This study, the first in the literature, examines the characteristics of patients with RLS and ISSNHL and the impact of the RLS on auditory recovery. ISSNHL, described by De Kleyn in 1944, is a hearing loss of at least 30 dB in three sequential frequencies in the standard pure-tone audiogram occurring within 3 days 4. Incidence of ISSNHL is between 5 and 30 cases per 100,000 per year. A specific cause is generally found in about 10% of patients 9. To explain mechanisms of sudden deafness, two common theories have been proposed: an inflammatory reaction and a circulatory disturbance.
The higher prevalence of RLS in our patients (50%) compared with 25-30% in the control population suggests that sudden deafness may be attributable to a paradoxical embolism, i.e. emboli from venous circulation as a result of RLS 3 10.
Numerous studies have confirmed that patients with RLS have a risk of thrombo-embolic event that is four times higher than those without RLS and have an increased risk (3.4% annually) of recurrent stroke or transient ischaemic attack 11 12.
The paradoxical embolism might provoke transient occlusion of the internal auditory artery (labyrinthine artery) that supplies blood to both the cochlea and the vestibule. If thrombosis occludes the internal auditory artery, vertigo and hearing loss may occur 4. In our series, in fact, 16 of 20 sudden deafness patients with RLS (80%) had vertigo at the onset of sudden deafness.
ISSNHL patients with RLS were younger than those without RLS in our series, in accordance with previous authors who reported that the incidence of RLS gradually declines with increasing age 3 13.
However, we did not find relationship between the degree of deafness and RLS severity, the presence of RLS or hearing recovery. Other authors 14 have shown that cardiovascular risk factors do not have any significant influence on threshold recovery in ISSNHL, although they are involved in its pathogenesis.
RLS is frequent in ISSNHL, particularly in young patients without comorbidities and with associated dizziness. However, in our initial study we did not find any significant association of hearing recovery in the RLS group. Furthermore, the TCD can only detect the RLS, not the location of the shunt. This would be possible through trans-oesophageal echocardiography (TEE) or intracardiac echocardiography (ICE), which are much more invasive than TCD.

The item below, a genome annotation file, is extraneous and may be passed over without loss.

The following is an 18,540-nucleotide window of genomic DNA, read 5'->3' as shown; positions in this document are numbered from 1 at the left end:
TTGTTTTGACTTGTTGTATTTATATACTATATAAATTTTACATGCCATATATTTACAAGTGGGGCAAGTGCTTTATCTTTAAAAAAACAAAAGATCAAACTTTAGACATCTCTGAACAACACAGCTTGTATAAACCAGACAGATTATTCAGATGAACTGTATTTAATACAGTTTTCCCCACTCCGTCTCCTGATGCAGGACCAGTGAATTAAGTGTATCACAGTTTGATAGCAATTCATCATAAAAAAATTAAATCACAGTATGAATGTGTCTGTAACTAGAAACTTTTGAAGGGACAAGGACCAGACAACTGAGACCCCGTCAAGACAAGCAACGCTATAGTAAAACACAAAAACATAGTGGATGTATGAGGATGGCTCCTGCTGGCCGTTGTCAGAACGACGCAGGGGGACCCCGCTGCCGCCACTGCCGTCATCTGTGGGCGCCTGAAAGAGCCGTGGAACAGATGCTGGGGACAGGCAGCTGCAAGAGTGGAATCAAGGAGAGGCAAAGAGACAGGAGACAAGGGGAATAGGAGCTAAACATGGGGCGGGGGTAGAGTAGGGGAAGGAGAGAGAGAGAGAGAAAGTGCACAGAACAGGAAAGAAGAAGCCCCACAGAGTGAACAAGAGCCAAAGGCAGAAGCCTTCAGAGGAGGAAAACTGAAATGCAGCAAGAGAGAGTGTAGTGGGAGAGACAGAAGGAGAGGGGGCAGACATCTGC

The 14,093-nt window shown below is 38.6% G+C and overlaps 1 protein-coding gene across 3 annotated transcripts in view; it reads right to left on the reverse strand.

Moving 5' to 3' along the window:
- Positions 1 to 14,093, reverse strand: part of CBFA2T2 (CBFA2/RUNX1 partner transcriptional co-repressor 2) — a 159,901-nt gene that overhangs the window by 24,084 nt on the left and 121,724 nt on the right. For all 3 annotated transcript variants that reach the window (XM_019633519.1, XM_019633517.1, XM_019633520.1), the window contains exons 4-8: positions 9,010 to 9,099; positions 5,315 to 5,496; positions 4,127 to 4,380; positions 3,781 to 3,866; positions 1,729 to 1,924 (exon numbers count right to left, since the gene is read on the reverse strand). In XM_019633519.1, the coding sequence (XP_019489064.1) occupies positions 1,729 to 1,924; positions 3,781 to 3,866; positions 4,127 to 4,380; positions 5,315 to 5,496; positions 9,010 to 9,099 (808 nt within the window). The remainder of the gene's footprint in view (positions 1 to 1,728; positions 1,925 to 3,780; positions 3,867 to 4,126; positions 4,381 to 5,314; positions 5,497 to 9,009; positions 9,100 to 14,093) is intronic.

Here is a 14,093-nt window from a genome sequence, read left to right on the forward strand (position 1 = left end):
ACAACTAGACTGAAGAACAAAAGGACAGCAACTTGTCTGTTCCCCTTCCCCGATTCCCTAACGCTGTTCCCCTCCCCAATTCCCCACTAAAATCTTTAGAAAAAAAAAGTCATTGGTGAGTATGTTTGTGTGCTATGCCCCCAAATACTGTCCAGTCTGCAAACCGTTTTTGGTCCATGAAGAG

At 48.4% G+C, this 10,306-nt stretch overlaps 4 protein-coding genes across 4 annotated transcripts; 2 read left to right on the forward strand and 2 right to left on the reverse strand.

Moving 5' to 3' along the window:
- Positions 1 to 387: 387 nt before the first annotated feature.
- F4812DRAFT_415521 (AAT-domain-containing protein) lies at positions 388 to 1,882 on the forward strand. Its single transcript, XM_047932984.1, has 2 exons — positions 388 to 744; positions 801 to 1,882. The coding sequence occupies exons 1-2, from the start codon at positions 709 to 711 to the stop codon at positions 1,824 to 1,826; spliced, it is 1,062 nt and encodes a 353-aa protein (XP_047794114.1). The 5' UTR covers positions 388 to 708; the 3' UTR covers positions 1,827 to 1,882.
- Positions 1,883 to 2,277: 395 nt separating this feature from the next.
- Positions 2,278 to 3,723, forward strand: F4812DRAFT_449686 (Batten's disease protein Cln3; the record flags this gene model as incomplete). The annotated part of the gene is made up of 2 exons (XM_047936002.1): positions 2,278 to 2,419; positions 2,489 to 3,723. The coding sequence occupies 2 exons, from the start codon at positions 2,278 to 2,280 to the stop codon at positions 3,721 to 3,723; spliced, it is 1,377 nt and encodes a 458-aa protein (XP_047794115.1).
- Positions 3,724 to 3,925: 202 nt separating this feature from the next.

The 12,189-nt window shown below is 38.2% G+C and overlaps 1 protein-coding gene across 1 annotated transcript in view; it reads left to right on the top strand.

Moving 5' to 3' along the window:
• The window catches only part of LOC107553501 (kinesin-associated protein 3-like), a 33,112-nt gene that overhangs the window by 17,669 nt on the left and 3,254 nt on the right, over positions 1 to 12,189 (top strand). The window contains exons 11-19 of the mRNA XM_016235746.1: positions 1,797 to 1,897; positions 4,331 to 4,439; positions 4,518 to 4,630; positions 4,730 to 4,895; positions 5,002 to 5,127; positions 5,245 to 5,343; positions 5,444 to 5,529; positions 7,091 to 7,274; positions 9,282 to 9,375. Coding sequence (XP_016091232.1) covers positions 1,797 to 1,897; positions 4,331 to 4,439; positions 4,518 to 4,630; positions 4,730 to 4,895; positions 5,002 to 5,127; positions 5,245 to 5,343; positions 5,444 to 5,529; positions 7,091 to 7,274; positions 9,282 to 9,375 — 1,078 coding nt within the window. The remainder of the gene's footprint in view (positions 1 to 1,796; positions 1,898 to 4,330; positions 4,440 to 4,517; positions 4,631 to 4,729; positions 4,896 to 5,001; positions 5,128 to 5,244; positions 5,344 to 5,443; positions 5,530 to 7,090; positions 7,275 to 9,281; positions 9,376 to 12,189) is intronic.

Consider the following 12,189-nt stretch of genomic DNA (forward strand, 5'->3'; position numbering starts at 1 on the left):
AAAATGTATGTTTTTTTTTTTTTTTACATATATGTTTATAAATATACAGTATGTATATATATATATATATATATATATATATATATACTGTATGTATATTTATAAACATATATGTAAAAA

Therefore, based on our current data, we cannot routinely recommend TCD to exclude the presence of RLS, but only in young patients without comorbidities.
Further studies on a larger group are necessary to confirm these results, to detect the location of the shunt and evaluate whether patients with RLS are more susceptible to sudden deafness recurrence as for stroke 15.
Figures and tables
|RLS||No RLS||P values|
|No. of patients||20||20|
|Age (mean ± SD)||33 ± 8.23||45.20 ± 7.05||0.007|
|Pre-treatment PTA (dB)||74 ± 10.84||74 ± 28.81||1|
|RLS||No RLS||P values|
|Pre-treatment PTA (dB)||74 ± 10.84||74 ± 28.81||1|
|Post-treatment PTA (dB) good recovery fair recovery poor recovery||51 ± 20.12 20% 40% 40%||43 ± 27.52 40% 40% 20%||0.55 0.54 1 0.54|
|RLS minor||RLS severe||P values|
|Pre-treatment PTA (dB)||73.33 ± 2.89||75 ± 21.21||0.89|
|Post-treatment PTA (dB)||48.33 ± 27.54||55 ± 7.07||0.77|